Monday, October 25, 2010

Take Sides!

 "Take sides. Neutrality helps the oppressor, never the victim.
 Silence encourages the tormentor, never the tormented. " ~ Elie Wiesel

What? What? Take sides? Don't be neutral?  Isn't neutral good? What are you saying?

I'm saying taking sides ensures there is an acknowledgement of both sides, of all sides.  Even if it is just to say, "No! Stop! That's wrong!"

I'm saying being neutral is a false safe place, it is a big lie which removes anything that looks like responsibility.

Neutral can be a temporary measure to get you to safety, to pause a cycle of violence, to create an escape for a time.  It can not be permanent - you have to stand for something.

When someone tries so hard to be fair, to be neutral, to NOT take sides they are actually taking a side.  They are drinking the sweet poison of denial.  

They can sound something like this - with their excuses:

"We treat our children equally, we don't take sides, parents have to be neutral."

"You cannot take sides, you don't understand the whole situation."

"You need to be quiet, it's none of your business."

(When my family didn't choose sides, they choose for abuse and they choose for silence and they didn't choose for the one being hurt.  They didn't choose to speak up for me, they choose silence.  Not just once, not just because they didn't know better but because there was something more important to them than my hurt, my pain, my wounds.  The friends of my brother, maybe even him, who watched me being raped choose silence, they choose for the one taking.  Even as they laughed about it later, even as they labelled me and blamed me they still thought they were neutral.  They did NOTHING .)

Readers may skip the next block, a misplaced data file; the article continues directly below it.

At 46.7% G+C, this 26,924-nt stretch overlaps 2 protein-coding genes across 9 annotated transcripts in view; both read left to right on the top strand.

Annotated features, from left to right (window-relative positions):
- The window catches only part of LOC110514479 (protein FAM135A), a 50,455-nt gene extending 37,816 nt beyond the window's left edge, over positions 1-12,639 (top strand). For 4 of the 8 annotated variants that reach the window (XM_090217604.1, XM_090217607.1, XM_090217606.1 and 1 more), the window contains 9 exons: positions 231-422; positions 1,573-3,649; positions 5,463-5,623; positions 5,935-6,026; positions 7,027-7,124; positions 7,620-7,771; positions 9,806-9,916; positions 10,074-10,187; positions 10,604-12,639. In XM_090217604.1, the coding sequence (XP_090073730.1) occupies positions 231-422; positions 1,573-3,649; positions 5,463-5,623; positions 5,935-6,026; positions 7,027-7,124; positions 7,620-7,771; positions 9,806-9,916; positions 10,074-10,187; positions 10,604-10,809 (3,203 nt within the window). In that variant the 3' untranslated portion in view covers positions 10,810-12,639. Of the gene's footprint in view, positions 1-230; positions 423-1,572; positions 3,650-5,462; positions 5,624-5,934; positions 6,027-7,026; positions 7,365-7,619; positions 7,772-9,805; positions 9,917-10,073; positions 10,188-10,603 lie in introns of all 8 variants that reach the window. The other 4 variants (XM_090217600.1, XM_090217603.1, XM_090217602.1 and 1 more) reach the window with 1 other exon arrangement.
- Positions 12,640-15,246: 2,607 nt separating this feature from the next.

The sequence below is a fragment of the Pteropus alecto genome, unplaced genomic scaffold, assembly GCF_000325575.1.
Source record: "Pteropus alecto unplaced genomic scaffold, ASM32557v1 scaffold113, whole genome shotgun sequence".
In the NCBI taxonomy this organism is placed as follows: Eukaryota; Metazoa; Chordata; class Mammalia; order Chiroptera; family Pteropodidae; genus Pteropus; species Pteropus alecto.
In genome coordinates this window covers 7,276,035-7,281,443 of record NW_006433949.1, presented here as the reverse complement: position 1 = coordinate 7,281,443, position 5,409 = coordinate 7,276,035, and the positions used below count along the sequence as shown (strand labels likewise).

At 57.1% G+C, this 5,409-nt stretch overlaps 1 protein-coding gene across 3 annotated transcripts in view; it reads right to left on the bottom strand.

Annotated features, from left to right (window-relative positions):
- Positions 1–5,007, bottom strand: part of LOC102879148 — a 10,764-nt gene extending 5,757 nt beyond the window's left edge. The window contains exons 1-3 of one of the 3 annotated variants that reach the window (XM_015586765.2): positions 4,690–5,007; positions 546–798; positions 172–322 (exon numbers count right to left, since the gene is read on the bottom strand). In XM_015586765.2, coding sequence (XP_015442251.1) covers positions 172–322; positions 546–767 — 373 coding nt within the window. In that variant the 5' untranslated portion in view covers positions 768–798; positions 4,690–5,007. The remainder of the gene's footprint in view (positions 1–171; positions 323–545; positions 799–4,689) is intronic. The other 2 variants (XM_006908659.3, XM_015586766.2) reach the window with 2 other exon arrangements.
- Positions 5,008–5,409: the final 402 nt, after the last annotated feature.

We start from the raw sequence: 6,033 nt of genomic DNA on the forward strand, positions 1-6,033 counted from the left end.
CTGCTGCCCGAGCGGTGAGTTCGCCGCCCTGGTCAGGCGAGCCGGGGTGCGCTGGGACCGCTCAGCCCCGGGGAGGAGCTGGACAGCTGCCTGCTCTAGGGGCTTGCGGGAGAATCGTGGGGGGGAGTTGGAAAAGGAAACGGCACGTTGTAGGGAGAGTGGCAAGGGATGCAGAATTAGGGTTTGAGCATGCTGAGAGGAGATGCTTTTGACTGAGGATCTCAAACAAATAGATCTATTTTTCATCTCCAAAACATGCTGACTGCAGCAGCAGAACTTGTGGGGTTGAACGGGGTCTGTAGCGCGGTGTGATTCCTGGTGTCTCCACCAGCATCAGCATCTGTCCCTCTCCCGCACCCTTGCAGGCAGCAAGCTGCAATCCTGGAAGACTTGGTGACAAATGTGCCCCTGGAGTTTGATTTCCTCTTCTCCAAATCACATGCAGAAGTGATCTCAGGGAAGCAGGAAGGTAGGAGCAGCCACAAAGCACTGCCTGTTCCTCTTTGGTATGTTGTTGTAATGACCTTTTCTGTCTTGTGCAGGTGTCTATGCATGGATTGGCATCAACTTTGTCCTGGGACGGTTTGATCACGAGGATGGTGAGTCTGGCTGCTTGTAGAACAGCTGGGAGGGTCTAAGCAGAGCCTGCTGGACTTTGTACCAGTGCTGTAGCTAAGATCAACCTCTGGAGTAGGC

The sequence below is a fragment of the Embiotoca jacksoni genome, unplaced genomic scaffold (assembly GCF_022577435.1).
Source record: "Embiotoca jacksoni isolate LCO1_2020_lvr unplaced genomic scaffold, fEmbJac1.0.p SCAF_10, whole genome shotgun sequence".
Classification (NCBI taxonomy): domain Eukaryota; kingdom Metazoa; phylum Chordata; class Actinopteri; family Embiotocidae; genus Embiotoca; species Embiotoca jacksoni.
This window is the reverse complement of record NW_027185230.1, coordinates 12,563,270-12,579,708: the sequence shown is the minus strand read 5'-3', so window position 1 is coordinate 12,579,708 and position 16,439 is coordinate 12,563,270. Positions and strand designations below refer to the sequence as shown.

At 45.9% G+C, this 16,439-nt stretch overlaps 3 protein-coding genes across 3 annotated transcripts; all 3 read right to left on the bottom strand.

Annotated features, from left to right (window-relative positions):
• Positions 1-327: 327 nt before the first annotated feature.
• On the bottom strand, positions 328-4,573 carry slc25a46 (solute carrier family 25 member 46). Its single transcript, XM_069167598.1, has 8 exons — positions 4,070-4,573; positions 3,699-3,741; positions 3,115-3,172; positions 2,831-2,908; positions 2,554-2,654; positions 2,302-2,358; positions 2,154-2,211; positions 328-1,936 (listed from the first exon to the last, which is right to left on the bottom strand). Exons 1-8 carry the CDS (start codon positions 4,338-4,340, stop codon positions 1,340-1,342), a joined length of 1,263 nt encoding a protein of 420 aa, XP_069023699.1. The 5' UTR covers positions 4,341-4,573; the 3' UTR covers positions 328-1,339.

When the youth pastor took advantage of his position, when the gym teacher, basketball coach or anyone else takes advantage of other's silence they are winning!  When someone thinks the long term solution is silence there is nothing being done for the wounded, the injured, the abused.  They are not helping anything but the status quo.

It makes me want to scream when I hear, "Someone should do some thing."  Is that their version of neutral?  Is that their way of not taking sides?  To stand there and ask for someone, besides them, to do something.  

Or have the neutral people tried any of these on you: maybe you misunderstood, maybe you need to see it from their point of view, I'm just trying to see both sides. 

I'm pretty sure I didn't misunderstand a broken arm and a whispered, "Keep your mouth shut.", I think I've seen enough of their point of view to last a lifetime and I live on  my side and it hurts and that's the one that matters to me.

It seems to me that it isn't that complicated.  Simple steps to avoid being stuck in neutral, easy ways to take sides and yet we are faced with the on-going stony stare of silence, the manufactured bliss of neutral and still there is blood, there are tears, there are people wounded and dying because no one will risk being the one saying what everyone knows.  Don't believe them someone always knows.  Even if they only suspect they are the ones who are not surprised when the secret is out.

And what does everyone know?  We know that abuse is wrong.  We know silence gives permission by default.  We know that history shows bullies, abusers and cruelly neutral parties always end up on the side of pain, where they like to be, where they can dish it out.  We also know what history shows that silence, once broken, is never repaired.  It is then that we can start healing.